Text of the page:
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The National Weather Service office in Fort Worth confirmed Wednesday that two EF-1 tornadoes touched down in Denton County Tuesday evening.
The storm damage in Denton was caused by a brief EF-1 tornado, the NWS said. Another EF-1 tornado was confirmed east of Justin with maximum winds of 90 mph. Damage was confined to trees, the National Weather Service said.
The tornado in Denton had max winds of 90 mph and first touched down near the campus of Texas Women's University, NWS said. From there it traveled northeast to the Denton Independent School District's natatorium near Loop 228.
Many people in Denton spent most of Wednesday covering rooftops and clearing debris.
Denton resident Joe Davis did the best he could to shield his car from Wednesday night's rain by putting a tarp over the broken glass caused by yesterday’s storm.
He described the how quickly everything happened.
"For about ten seconds it came. You could feel the pressure inside my house from it, and it was gone," said Davis.
An initial survey of the area showed mostly tree damage on several streets in a north Denton neighborhood. Trees fell on several houses and damaged several cars.
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"It was bad, said Cassie Younger, whose home was damaged when a tree fell onto the roof. "It happened quick. It was scary.
Joe Cole was at his parents home when a tree crushed his father's brand new pickup truck, and fell onto the house next door. Despite the damage, no one was injured.
"That's the main thing, no one was hurt," said Cole. "Just a lot of restoration, and get it back to normal."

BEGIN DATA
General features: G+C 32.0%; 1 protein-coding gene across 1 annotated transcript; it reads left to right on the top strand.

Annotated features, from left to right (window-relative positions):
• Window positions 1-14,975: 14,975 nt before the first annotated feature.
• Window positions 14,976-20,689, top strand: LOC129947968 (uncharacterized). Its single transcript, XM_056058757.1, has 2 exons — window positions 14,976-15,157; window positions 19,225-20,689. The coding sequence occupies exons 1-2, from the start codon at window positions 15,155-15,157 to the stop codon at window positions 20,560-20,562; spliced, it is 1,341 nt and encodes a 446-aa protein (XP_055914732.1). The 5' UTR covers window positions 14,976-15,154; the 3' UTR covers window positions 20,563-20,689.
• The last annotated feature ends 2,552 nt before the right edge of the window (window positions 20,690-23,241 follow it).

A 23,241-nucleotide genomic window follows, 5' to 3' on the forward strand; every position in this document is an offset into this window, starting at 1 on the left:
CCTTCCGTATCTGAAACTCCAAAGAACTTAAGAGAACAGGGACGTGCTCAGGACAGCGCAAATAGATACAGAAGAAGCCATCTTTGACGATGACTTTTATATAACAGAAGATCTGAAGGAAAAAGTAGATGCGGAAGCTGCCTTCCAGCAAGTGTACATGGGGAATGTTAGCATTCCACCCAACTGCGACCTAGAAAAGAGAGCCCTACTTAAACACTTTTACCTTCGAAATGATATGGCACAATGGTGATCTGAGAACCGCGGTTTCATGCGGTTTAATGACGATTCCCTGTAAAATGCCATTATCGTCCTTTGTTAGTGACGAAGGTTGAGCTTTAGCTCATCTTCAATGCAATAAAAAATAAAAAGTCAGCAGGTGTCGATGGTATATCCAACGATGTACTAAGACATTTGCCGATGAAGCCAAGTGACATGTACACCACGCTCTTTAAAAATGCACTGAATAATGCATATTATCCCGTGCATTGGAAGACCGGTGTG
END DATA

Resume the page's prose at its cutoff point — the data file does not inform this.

About 3,700 Denton Municipal Electric customers lost power during the storm. All power was restored by Wednesday morning, city officials said.
The NWS teams found wind damage at Eagle Mountain but didn't find evidence of a tornado.
Denton County Emergency Management will keep an eye on rainfall amounts in counties north and northwest of Denton to determine the impact on rivers, creeks and streams.
On Wednesday morning, Denton County residents woke up to assess the damage from the night before, which included a number of broken and fallen trees -- one of which landed on a man's home. Some of the trees were more than 50 years old.
For some, the clean-up began the night before as residents worked to remove broken limbs and damaged fences. One woman said her porch swing was picked up and moved several feet while another said it seemed as though the tops of her trees were twisted off (a good sign of rotation and a possible tornado).
A large mature tree fell across U.S. Highway 380, blocking the eastbound lanes between Frame Street and Bell Avenue for a couple of hours.
Neighbors said it seemed as though all of the damage happened in about a minute's time.
"All of a sudden the wind picked up and the trees started swishing, and it was hitting. You could see the wind coming from every direction," Kathy Blagg said.
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